Instead of identifying the behavior of a remotely located voltage control device, i.e., in the exemplary case of a shunt capacitor 10 and a tap changing transformer 20 being located in the same substation, the dead-bands in the compensator controller of shunt capacitor 10 and the tap changer controller of transformer 20 can be adjusted without the need of building up expectation curves. In this case, the dead-bands and time delays of the capacitor and tap changer controller can be adapted using direct exchange of control parameter values via intra-substation communication means such as a substation communication bus if the two controllers are implemented in different physical devices. As an example, the logic used to adapt the capacitor controller dead bands can accelerate capacitor switching when the tap changer controller is about to act and to delay tap change operations when the capacitor is about to act.

FIGS. 5 and 6 illustrate some advantages of an exemplary adaptive tap changer control according to the disclosure, compared to known control logic and applied to the case of a substation with both a capacitor 10 and a tap changing transformer 20 as depicted at the 130 kV voltage level in FIG. 1. In this case, the capacitor regulates the reactive load on the primary side of the transformer to minimize the reactive power flow. The tap changer controls the secondary side voltage US 2 of the transformer.

FIG. 5 shows, in the top left diagram, a simulation of a 24 hour cycle of a system quantity being the normalized reactive load deviation from a reference value of zero (corresponding to no reactive power load on the transformer). The capacitor's voltage control unit involves a constant dead band represented by the two horizontal lines DB1 up, DB1 low. At around 8.00 and 23.00, the load deviation exceeds the dead band, and capacitor steps are initiated (top right diagram). This produces a voltage spike propagating through all series connected transformers and can influence all tap changers situated along the radial feeder. The normalized transformer secondary side voltage deviation from a reference of 1 p.u. (denoted US 2-US ref) is reported in the bottom left diagram. Due to the known non-adaptive tap control, the transformer's voltage control unit likewise involves a constant dead band DB2 up, DB2 low, which is exceeded by the secondary voltage deviation eighteen times within 24 hours, leading to frequent tap changes (bottom right diagram). There can be substantial interaction between the capacitor and tap changer controls, manifesting in spikes in the voltage deviations and unnecessary tap changes when the capacitor switches in at around 8.00 in the morning and when it is switched out at around 23 o'clock in the evening.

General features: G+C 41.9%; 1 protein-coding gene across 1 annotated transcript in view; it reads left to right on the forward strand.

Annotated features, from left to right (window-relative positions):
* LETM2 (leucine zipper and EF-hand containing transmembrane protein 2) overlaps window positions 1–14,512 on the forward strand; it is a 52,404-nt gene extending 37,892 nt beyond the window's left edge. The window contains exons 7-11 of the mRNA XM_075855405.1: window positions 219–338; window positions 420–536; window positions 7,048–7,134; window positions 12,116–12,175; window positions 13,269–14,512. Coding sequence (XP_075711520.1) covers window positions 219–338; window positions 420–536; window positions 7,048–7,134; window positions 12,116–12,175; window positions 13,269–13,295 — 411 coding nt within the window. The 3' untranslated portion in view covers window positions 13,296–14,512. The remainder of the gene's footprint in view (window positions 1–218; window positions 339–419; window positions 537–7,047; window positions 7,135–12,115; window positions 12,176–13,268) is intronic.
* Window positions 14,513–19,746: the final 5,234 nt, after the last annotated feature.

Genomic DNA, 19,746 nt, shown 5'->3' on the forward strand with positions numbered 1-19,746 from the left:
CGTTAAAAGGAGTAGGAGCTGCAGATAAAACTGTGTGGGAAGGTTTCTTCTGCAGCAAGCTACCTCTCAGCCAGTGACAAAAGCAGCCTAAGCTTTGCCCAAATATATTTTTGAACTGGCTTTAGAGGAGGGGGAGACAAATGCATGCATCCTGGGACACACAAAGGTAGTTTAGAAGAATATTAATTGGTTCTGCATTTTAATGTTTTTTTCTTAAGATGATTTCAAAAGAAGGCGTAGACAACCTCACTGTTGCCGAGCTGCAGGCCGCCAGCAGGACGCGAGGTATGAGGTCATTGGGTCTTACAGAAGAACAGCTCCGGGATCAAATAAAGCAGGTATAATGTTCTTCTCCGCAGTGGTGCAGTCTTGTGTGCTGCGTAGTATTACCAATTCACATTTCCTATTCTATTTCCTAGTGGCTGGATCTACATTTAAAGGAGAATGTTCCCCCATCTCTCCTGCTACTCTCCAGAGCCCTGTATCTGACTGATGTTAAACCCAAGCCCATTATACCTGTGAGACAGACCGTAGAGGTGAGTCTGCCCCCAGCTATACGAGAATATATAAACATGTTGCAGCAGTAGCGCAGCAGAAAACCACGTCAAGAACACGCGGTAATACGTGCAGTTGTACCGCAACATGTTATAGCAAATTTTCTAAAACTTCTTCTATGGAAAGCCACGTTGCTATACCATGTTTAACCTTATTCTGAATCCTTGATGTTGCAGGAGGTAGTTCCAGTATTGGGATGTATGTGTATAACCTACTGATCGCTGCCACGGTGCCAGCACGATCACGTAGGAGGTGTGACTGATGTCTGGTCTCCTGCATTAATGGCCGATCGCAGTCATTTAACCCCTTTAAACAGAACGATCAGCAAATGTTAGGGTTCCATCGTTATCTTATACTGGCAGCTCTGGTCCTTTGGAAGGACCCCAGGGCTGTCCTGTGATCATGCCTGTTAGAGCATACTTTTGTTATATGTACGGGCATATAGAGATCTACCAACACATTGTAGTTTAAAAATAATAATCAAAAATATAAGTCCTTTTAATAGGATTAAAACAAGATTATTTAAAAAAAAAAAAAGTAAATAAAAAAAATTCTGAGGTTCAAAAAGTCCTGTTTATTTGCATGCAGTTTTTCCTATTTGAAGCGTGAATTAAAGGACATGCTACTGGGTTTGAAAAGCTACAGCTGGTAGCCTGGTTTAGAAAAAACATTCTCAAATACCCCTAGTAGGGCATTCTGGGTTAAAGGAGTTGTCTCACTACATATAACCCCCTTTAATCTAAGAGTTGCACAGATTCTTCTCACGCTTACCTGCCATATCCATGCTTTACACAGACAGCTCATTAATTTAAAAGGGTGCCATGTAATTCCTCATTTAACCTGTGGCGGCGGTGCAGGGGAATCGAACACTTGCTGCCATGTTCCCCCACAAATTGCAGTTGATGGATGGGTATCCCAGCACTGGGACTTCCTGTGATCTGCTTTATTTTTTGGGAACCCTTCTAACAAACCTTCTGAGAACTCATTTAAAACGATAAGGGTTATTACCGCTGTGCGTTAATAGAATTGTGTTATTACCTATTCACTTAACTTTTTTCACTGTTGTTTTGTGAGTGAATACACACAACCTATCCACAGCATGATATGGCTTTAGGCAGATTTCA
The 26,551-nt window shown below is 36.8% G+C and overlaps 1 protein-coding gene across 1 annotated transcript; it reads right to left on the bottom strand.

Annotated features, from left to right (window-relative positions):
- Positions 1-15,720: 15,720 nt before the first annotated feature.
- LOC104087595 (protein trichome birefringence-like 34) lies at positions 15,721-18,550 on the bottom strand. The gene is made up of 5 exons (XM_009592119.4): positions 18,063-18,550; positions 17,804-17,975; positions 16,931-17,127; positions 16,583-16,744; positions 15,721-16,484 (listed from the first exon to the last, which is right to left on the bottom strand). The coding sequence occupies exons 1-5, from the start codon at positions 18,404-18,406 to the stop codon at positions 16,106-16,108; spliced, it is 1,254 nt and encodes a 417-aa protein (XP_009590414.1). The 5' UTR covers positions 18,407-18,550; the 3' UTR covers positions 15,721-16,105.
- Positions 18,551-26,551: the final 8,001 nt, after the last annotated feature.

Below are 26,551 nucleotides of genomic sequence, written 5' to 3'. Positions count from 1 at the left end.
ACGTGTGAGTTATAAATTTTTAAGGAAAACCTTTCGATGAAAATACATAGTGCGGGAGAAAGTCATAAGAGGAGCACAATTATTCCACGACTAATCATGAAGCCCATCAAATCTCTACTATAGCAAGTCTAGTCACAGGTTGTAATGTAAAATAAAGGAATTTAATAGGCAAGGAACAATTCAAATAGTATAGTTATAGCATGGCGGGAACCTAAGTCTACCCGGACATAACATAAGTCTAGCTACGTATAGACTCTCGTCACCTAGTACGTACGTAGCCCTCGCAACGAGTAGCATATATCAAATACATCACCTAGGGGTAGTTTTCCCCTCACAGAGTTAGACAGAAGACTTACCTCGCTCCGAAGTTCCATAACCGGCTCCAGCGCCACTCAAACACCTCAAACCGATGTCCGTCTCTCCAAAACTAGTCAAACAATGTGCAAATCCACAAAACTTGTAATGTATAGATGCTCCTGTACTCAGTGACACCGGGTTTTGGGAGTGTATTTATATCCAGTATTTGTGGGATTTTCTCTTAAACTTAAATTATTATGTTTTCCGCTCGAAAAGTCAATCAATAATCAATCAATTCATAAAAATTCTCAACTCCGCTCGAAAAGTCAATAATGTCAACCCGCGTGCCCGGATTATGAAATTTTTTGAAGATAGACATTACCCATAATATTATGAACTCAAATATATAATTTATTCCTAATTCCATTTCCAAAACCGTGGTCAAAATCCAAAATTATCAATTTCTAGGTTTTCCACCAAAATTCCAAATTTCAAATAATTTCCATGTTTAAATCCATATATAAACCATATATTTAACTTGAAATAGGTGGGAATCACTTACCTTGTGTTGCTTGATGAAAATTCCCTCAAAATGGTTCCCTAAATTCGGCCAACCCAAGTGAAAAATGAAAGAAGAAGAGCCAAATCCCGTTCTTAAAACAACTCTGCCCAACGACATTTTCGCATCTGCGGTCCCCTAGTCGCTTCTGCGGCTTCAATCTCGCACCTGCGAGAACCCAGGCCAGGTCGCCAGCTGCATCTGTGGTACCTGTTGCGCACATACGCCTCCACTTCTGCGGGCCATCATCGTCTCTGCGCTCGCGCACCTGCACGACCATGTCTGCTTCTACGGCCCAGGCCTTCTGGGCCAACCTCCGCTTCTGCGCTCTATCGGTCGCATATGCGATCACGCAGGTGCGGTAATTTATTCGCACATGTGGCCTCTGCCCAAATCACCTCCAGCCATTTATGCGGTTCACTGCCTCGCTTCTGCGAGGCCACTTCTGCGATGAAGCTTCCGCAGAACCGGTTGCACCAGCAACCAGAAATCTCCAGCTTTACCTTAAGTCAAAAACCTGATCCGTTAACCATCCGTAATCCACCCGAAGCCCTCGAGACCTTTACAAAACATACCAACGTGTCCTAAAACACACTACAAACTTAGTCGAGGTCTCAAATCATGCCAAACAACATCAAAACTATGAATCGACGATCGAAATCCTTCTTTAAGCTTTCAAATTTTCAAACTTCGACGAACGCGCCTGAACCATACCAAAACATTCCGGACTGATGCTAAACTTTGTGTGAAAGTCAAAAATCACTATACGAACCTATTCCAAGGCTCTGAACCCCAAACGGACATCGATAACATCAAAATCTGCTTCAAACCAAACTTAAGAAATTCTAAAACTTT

FIG. 6 shows simulation results of the same scenario with the proposed adaptive controllers. Both the upper and lower dead bands of the capacitor's voltage control unit (top left diagram) and the transformer's voltage control unit (bottom left diagram) are now adapted, based on a voltage level of the respective other voltage control device. For example, the capacitor's normalized reactive load deviation depicted in the top left diagram translates into the adapted dead bands of the transformer (bottom left diagram), whereas the normalized transformer secondary side voltage deviation depicted in the bottom left diagram is mapped to the adapted dead bands of the capacitor (top left diagram). The scaling, i.e., the translation or mapping of a deviation to the respective dead bands, is determined according to heuristic rules which in essence results in an exemplary use of the capacitor to regulate the voltage at the secondary side of the transformer. This can, for example, be achieved by accelerating the connection of the capacitor bank and decelerating tap changer operations when transformer secondary side voltage is low. The acceleration and deceleration can be achieved by adjusting the respective time delays or dead bands, or a combination thereof. It can be desirable to fix the maximum variation of the dead bands to, e.g., 20 or 40% of the nominal dead band width. Due to the exchange of actual or presently valid control parameter values between the control units of the coordinated control devices 10 and 20, the capacitor actions can be accelerated and the tap changing actions delayed. The coordinated capacitor steps in faster than before and the tap operations are delayed, thus avoiding the spikes (indicated by the two arrows in the bottom left diagram) and eliminating six out of eighteen unnecessary operations of the tap changer (bottom right diagram compared to FIG. 5). Thus, the adaptive control makes it possible to achieve better voltage quality with less control effort through coordination of the controllers.